Both the eastern Asian area, which has always been under the influence of Chinese culture, and Europe, which has been connecting with China due to water and land routes of the Silk Road since the Han Dynasty, were overwhelmed by the long history and exquisite craftsmanship of Chinese embroidery that has made desirable contributions to international culture and art.
In the thousand years since the Han Dynasty, ringing camel bells on the land route of the Silk Road as well as the rise and fall of the sails on the water route have been bearing natural resources from China, linking the civilizations of the Orient and the West.
Also starting from the Han Dynasty, Chinese silkworm breeding and techniques of embroidery were spread to Japan, a close neighboring country of China. In the Tang Dynasty, the dragon robe of the Emperor of Japan at that time was basically the same as that of the Chinese emperor, i.e. red fabrics were embroidered with Twelve Symbols of Sovereignty, such as the sun, the moon, the star, mountain, and pheasant, with the same connotation. In the Edo period in Japan, Japanese females of the samurai class often wore long robes with motifs of Chinese classic literature. It is not too much to say that Japanese traditional embroidery art is deeply influenced by China, whether in terms of embroidery techniques or themes for embroidery creation.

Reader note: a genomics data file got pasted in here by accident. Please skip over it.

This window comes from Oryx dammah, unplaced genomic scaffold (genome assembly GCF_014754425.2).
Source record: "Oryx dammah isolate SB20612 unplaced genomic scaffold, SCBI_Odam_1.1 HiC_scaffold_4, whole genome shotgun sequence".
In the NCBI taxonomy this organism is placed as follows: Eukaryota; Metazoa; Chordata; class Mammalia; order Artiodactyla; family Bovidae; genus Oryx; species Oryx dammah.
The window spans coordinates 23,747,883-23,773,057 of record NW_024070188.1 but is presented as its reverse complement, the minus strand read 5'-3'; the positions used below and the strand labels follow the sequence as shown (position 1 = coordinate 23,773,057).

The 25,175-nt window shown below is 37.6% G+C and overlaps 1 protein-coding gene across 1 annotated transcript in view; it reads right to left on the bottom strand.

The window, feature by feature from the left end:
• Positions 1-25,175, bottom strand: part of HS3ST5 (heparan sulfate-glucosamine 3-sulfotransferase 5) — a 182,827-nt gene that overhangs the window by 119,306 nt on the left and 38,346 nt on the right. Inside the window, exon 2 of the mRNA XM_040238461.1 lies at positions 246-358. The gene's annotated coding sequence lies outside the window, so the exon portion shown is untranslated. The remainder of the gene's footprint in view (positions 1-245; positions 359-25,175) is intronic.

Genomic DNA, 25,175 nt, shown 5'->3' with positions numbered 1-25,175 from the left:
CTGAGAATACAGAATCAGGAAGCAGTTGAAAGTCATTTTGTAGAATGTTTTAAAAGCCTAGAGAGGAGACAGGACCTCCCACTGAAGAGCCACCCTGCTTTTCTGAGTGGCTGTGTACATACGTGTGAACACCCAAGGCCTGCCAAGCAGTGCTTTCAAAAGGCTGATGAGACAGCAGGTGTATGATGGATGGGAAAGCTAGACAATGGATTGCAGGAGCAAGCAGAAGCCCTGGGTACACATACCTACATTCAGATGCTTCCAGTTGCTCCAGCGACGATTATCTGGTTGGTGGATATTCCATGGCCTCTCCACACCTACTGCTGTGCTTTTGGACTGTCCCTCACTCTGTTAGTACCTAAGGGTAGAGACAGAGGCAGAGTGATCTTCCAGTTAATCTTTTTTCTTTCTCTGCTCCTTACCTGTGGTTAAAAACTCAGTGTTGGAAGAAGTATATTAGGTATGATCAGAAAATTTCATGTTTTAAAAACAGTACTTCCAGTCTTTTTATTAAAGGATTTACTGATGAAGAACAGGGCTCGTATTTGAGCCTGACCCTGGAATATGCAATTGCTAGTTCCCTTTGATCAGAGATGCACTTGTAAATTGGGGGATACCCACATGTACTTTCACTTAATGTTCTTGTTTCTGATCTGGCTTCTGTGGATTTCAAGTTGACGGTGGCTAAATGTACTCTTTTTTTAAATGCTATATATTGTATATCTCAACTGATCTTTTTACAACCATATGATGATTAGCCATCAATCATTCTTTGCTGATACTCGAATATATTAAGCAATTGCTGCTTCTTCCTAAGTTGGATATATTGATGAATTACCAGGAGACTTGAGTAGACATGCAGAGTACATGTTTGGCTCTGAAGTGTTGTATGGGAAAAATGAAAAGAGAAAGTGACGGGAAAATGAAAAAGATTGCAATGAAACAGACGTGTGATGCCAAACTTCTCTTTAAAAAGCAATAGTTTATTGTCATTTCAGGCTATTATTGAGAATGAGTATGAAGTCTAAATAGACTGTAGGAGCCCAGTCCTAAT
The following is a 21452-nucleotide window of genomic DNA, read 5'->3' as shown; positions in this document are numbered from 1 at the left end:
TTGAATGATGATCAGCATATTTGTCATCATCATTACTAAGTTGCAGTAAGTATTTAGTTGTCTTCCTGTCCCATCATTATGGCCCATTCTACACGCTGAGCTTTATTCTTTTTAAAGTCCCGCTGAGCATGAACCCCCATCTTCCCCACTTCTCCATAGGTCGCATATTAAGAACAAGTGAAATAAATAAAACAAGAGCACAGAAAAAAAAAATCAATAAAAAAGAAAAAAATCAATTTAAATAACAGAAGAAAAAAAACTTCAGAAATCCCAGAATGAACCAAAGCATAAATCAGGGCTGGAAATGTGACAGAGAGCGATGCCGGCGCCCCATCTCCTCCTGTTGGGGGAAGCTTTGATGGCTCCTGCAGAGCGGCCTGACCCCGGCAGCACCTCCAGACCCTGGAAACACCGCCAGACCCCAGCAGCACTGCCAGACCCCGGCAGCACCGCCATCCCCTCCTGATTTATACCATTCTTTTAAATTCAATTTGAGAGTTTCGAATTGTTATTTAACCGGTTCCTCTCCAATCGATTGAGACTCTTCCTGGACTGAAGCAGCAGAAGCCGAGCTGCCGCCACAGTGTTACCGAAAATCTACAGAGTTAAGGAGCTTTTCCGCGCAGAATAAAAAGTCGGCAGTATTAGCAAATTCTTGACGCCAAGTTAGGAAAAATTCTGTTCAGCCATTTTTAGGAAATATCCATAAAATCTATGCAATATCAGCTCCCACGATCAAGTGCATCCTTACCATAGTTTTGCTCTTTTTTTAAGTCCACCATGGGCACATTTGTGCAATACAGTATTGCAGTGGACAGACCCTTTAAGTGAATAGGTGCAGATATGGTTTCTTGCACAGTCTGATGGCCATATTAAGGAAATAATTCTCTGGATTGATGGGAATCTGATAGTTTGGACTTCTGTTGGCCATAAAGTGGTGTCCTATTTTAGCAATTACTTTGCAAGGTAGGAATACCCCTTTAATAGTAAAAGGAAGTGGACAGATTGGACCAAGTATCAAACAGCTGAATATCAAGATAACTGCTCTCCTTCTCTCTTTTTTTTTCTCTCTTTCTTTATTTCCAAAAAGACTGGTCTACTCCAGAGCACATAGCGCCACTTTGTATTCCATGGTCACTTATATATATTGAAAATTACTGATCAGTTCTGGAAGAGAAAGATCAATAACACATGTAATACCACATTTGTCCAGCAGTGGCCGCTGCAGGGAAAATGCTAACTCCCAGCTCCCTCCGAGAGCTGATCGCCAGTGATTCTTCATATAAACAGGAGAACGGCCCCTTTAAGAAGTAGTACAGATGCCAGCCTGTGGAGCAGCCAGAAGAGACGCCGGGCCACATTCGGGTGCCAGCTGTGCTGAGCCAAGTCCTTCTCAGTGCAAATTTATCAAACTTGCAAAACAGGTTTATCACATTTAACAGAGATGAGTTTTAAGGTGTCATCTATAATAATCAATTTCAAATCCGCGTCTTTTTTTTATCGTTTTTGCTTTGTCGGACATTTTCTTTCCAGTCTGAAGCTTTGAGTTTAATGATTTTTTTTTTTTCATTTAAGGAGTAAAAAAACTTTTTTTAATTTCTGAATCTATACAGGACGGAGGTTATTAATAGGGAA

During the reign of Emperor Qianlong in the Qing Dynasty (1711–1799), hoops of Chinese embroidery were spread to Britain and France, etc., having replaced iron and wooden slate frames and promoted the development of small embroidered crafts.
As believed by Western scholars of art history, Chaozhou Embroidery, a branch of Guangdong Embroidery as one of the four famous embroidery schools in China, as well as gold inlaid painting on Chinese lacquerware, exerted a major influence on art tendencies in Europe, such as European paintings and handicrafts in the 17th and 18th century. European oil paintings displaying the magnificent lives of the imperial court drew on the techniques of embroidery by means of gold and silver threads, using golden color to bring about major outlines, give prominence to the theme and demonstrate bright light. In the field of architecture, Chaozhou Embroidery also exerted an influence on famous Rococo art style which was portrayed with lots of gold threads.
In modern times, Chinese embroidery has been an important commodity for European merchants to conduct trade in the Far East. There are not only ordinary embroidered crafts from China that were mass produced for export, but also high-grade embroidered works with family crest ordered by aristocrats.